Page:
Morgan Stanley Sued By Russian Tycoon For Short-Selling Fraud

Morgan Stanley Sued By Russian Tycoon For Short-Selling Fraud

In a federal trial that began Monday in Manhattan, megabank Morgan Stanley is charged with using inside information about Russian magnate Oleg Deripaska’s $1.5 billion investment in an auto-parts maker to unethically profit from its own short selling activities.

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Deripaska is the owner of United Co. Rusal Plc, the largest global aluminum producer. He sued Morgan Stanley and BNP Paribas SA, claiming they intentionally forced the sale of his Magna International sales during the financial crisis which cost him more than $900 million.

Of note, BNP Paribas loaned Deripaska most of the money for the auto parts firm  investment, with his Magna shares used as collateral. BNP, however, has been dismissed as a defendant, but the suit against Morgan Stanley is proceeding.

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More on Deripaska suit against Morgan Stanley

Morgan Stanley has claimed that its sale of Deripaska’s Magna shares was completely legal and correct, and that the multiple short positions the megabank took out against Magna using its own cash were merely “standard” risk-management steps.

“Morgan Stanley was completely within its contractual rights, completely within industry standards,” Jonathan Polkes, an attorney for Morgan Stanley said at the trial.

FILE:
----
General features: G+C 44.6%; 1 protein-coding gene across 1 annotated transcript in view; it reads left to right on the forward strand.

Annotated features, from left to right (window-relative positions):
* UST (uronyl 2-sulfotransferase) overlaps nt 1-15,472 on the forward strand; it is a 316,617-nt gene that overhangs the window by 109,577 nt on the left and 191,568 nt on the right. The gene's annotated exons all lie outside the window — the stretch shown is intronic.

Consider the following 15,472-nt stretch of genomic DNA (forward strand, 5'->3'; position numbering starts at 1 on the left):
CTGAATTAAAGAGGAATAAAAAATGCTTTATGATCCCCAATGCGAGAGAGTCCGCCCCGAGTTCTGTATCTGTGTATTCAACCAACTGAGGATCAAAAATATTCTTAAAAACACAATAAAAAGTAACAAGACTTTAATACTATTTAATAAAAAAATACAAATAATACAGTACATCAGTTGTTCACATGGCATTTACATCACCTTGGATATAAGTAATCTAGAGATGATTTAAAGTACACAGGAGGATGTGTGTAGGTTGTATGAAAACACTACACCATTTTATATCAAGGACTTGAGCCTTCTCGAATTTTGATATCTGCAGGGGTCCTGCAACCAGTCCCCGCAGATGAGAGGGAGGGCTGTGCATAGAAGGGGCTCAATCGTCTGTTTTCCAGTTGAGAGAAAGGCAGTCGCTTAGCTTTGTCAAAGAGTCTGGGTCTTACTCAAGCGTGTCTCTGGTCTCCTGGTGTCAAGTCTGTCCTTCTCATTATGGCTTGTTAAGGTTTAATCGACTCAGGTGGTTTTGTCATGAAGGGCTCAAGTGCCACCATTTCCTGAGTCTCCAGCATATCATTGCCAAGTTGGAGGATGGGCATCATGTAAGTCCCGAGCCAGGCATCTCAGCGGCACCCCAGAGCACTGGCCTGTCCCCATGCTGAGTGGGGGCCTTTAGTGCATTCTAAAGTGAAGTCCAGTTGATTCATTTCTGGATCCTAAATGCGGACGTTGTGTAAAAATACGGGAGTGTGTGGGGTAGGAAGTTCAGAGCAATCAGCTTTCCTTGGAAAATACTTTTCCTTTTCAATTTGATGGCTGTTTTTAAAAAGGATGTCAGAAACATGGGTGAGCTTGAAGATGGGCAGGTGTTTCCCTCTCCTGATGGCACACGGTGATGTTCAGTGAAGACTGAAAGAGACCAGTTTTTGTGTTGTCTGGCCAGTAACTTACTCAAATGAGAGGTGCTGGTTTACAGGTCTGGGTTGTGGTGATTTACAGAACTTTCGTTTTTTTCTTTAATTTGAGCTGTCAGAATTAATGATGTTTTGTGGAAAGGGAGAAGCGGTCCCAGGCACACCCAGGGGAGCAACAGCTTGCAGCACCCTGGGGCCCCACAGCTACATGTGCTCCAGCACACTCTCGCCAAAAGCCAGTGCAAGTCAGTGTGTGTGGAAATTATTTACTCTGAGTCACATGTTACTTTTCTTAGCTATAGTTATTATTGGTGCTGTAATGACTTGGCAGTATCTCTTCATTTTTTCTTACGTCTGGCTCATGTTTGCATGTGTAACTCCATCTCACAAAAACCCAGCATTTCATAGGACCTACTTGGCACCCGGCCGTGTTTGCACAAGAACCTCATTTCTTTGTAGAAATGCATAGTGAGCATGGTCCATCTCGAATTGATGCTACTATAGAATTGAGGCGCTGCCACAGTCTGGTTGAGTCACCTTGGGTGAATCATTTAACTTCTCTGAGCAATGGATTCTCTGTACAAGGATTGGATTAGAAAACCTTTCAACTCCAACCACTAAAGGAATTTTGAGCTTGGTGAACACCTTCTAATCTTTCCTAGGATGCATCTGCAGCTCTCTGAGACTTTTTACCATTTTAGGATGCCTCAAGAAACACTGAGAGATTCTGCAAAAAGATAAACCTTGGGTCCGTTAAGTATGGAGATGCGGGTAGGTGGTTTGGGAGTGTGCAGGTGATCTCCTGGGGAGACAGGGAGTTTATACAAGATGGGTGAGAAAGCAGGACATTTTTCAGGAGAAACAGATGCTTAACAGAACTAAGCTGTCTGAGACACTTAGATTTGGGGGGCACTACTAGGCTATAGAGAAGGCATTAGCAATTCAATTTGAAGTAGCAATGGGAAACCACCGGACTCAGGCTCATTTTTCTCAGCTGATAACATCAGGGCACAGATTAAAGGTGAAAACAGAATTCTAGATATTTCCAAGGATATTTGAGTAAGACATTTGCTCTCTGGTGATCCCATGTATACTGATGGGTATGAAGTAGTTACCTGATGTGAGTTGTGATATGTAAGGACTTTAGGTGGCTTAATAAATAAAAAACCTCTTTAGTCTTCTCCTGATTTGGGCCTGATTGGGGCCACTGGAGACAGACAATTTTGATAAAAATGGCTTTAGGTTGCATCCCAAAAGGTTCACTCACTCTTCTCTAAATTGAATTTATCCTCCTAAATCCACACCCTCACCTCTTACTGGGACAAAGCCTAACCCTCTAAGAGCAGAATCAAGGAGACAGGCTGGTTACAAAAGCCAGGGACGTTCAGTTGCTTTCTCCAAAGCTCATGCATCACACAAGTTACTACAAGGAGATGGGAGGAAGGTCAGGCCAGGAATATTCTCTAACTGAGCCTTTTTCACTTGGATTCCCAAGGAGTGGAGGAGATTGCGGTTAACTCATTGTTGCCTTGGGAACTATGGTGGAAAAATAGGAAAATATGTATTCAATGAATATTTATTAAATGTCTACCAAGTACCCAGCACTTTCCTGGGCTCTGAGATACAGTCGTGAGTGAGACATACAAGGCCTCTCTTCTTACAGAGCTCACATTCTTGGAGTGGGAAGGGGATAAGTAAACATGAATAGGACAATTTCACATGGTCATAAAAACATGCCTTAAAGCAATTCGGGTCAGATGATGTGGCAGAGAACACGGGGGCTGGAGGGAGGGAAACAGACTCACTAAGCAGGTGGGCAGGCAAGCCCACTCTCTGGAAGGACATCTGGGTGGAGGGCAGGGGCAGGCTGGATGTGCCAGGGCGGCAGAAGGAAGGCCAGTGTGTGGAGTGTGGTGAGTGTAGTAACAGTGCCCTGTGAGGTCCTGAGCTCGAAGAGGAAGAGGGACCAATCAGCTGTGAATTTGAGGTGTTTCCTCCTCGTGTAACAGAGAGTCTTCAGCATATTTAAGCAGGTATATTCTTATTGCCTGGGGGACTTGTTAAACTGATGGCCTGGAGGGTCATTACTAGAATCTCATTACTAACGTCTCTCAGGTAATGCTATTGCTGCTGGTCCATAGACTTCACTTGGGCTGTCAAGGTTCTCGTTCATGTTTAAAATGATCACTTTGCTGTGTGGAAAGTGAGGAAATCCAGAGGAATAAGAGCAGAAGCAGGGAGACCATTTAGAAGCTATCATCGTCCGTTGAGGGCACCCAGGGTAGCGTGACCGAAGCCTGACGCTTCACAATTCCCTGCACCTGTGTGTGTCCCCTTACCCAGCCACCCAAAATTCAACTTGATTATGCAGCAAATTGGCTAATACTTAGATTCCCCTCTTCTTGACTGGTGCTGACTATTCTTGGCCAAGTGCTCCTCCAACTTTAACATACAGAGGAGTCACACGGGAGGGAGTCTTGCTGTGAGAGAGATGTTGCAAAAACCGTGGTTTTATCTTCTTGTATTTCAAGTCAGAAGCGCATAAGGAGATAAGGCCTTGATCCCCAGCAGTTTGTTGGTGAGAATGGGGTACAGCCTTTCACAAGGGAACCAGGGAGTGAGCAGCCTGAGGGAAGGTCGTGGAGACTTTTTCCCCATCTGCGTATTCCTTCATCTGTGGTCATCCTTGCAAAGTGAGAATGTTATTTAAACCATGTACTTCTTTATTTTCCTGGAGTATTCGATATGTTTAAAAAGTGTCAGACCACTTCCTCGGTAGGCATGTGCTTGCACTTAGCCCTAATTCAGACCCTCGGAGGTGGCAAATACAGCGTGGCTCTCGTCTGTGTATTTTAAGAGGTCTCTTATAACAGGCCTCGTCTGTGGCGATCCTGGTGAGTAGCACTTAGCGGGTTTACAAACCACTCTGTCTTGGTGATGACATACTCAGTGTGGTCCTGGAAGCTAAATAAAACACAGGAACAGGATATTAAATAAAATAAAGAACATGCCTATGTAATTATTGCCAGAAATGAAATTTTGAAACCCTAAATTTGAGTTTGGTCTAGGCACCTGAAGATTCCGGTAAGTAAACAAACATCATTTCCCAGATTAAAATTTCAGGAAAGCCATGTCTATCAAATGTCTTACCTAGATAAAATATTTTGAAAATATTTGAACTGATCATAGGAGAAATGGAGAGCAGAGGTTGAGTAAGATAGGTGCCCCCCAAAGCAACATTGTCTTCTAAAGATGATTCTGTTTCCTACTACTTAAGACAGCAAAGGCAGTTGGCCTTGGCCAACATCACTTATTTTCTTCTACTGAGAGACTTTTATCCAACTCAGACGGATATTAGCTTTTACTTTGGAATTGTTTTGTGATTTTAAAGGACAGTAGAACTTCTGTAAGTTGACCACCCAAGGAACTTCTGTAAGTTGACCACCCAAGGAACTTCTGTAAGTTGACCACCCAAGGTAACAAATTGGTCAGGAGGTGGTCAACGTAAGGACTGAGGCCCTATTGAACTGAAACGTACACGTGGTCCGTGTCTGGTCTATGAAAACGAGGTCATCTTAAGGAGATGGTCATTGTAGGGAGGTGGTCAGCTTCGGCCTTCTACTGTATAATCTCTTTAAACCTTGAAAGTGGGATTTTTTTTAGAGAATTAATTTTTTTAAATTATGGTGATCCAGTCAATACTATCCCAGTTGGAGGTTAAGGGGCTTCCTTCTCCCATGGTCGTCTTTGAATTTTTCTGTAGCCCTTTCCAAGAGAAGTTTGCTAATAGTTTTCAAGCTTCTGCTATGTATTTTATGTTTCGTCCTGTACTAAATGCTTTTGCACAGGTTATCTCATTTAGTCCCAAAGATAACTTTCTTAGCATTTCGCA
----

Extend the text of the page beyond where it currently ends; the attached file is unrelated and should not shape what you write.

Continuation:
He went on to say that Deripaska is solely responsible for the disagreement here because he “walked away” from his Magna investment when he refused to pay when the banks sent him a margin call based on the decline in stock value.

At the trial, the jury saw an excerpt from a videotaped deposition of Deripaska where he commented that his loss (the net difference in how much he borrowed for the deal and how much was recovered from the liquidation of the Magna shares) “wasn’t the end of the world.”

The lawsuit was filed by Dutch-based Veleron BV, controlled by Deripaska, and is requesting damages of $15 million to $25 million.

“This case is about Morgan Stanley choosing profit over honoring its obligations,” Aaron Marks, an attorney for Veleron, commented in his opening statement at the trial.

Veleron alleges Morgan Stanley was “perversely incentivized” to sell Deripaska’s collateral because the bank was dealing with a liquidity crisis at the time and would receive a huge fee for selling his Magna shares.

The lawsuit also accuses the bank of failing to get the best price for the 20 million shares of Magna it sold.

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